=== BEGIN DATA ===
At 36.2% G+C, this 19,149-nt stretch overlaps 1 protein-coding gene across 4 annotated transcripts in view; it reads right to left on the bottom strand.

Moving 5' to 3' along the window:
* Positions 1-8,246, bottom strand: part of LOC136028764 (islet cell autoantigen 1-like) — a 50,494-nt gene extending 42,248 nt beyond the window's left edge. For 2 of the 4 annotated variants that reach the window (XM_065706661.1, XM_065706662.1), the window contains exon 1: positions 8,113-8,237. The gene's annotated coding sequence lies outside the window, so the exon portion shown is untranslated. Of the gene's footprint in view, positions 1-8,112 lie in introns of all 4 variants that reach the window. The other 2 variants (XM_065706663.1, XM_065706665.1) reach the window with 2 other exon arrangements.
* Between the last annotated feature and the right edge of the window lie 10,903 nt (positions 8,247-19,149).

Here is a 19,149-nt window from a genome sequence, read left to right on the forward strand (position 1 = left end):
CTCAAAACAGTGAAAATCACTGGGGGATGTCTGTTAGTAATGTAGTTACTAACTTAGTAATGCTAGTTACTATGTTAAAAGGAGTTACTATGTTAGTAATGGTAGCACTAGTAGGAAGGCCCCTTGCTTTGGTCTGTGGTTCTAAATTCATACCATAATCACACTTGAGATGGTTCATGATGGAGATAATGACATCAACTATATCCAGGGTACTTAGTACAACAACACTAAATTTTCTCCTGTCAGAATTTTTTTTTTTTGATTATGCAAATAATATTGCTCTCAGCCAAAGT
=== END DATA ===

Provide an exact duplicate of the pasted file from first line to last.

At 36.2% G+C, this 19,149-nt stretch overlaps 1 protein-coding gene across 4 annotated transcripts in view; it reads right to left on the bottom strand.

Moving 5' to 3' along the window:
* Positions 1-8,246, bottom strand: part of LOC136028764 (islet cell autoantigen 1-like) — a 50,494-nt gene extending 42,248 nt beyond the window's left edge. For 2 of the 4 annotated variants that reach the window (XM_065706661.1, XM_065706662.1), the window contains exon 1: positions 8,113-8,237. The gene's annotated coding sequence lies outside the window, so the exon portion shown is untranslated. Of the gene's footprint in view, positions 1-8,112 lie in introns of all 4 variants that reach the window. The other 2 variants (XM_065706663.1, XM_065706665.1) reach the window with 2 other exon arrangements.
* Between the last annotated feature and the right edge of the window lie 10,903 nt (positions 8,247-19,149).

Here is a 19,149-nt window from a genome sequence, read left to right on the forward strand (position 1 = left end):
CTCAAAACAGTGAAAATCACTGGGGGATGTCTGTTAGTAATGTAGTTACTAACTTAGTAATGCTAGTTACTATGTTAAAAGGAGTTACTATGTTAGTAATGGTAGCACTAGTAGGAAGGCCCCTTGCTTTGGTCTGTGGTTCTAAATTCATACCATAATCACACTTGAGATGGTTCATGATGGAGATAATGACATCAACTATATCCAGGGTACTTAGTACAACAACACTAAATTTTCTCCTGTCAGAATTTTTTTTTTTTGATTATGCAAATAATATTGCTCTCAGCCAAAGT